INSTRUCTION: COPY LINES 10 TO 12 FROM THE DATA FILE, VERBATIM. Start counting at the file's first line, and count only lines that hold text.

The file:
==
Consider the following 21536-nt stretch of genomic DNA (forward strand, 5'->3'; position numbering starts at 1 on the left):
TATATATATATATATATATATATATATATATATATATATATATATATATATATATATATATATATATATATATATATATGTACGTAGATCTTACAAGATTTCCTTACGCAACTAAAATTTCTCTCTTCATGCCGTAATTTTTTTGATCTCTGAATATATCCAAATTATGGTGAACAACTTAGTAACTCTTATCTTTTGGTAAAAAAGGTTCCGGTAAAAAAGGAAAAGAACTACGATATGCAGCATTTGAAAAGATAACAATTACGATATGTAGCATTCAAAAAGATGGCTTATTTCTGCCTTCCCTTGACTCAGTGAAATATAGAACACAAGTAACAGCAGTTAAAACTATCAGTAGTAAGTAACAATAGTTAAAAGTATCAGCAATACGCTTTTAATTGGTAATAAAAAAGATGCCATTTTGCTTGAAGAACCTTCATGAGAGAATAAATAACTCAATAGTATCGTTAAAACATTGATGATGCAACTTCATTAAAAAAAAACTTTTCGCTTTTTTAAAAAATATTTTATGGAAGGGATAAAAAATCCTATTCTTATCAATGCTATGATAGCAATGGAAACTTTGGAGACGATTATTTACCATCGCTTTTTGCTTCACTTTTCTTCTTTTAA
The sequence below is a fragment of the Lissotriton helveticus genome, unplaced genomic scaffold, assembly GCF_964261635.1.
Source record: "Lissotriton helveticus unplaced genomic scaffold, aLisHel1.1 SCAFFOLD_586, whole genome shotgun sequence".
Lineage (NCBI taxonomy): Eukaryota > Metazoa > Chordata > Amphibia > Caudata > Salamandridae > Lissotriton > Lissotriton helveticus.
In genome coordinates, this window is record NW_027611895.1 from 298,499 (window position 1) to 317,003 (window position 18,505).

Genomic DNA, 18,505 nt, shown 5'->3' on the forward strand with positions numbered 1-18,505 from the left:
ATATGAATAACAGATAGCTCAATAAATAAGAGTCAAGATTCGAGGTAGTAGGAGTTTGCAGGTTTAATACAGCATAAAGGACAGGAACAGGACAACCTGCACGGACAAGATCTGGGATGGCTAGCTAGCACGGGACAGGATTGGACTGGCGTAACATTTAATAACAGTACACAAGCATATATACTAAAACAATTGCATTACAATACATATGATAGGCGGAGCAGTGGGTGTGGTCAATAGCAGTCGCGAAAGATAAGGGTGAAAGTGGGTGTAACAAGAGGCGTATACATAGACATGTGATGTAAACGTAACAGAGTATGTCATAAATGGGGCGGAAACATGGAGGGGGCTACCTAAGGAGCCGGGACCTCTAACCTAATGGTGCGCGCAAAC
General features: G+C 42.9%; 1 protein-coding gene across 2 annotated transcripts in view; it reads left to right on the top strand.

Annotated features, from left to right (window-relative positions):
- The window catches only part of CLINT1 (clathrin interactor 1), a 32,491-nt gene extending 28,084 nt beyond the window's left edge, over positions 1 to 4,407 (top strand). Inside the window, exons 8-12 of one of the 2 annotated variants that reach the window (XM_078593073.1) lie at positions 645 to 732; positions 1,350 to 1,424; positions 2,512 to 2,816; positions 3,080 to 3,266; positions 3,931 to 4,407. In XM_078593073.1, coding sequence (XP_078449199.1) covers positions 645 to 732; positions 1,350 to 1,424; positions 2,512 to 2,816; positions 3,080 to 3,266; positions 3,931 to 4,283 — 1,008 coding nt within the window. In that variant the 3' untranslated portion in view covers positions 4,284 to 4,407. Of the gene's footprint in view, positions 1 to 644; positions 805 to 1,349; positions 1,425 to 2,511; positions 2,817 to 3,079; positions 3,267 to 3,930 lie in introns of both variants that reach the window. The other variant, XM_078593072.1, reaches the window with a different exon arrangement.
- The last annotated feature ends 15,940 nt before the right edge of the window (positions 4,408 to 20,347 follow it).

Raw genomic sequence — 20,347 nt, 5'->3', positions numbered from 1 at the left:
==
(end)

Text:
Annotated features, from left to right (window-relative positions):
- The window catches only part of CLINT1 (clathrin interactor 1), a 32,491-nt gene extending 28,084 nt beyond the window's left edge, over positions 1 to 4,407 (top strand). Inside the window, exons 8-12 of one of the 2 annotated variants that reach the window (XM_078593073.1) lie at positions 645 to 732; positions 1,350 to 1,424; positions 2,512 to 2,816; positions 3,080 to 3,266; positions 3,931 to 4,407. In XM_078593073.1, coding sequence (XP_078449199.1) covers positions 645 to 732; positions 1,350 to 1,424; positions 2,512 to 2,816; positions 3,080 to 3,266; positions 3,931 to 4,283 — 1,008 coding nt within the window. In that variant the 3' untranslated portion in view covers positions 4,284 to 4,407. Of the gene's footprint in view, positions 1 to 644; positions 805 to 1,349; positions 1,425 to 2,511; positions 2,817 to 3,079; positions 3,267 to 3,930 lie in introns of both variants that reach the window. The other variant, XM_078593072.1, reaches the window with a different exon arrangement.
- The last annotated feature ends 15,940 nt before the right edge of the window (positions 4,408 to 20,347 follow it).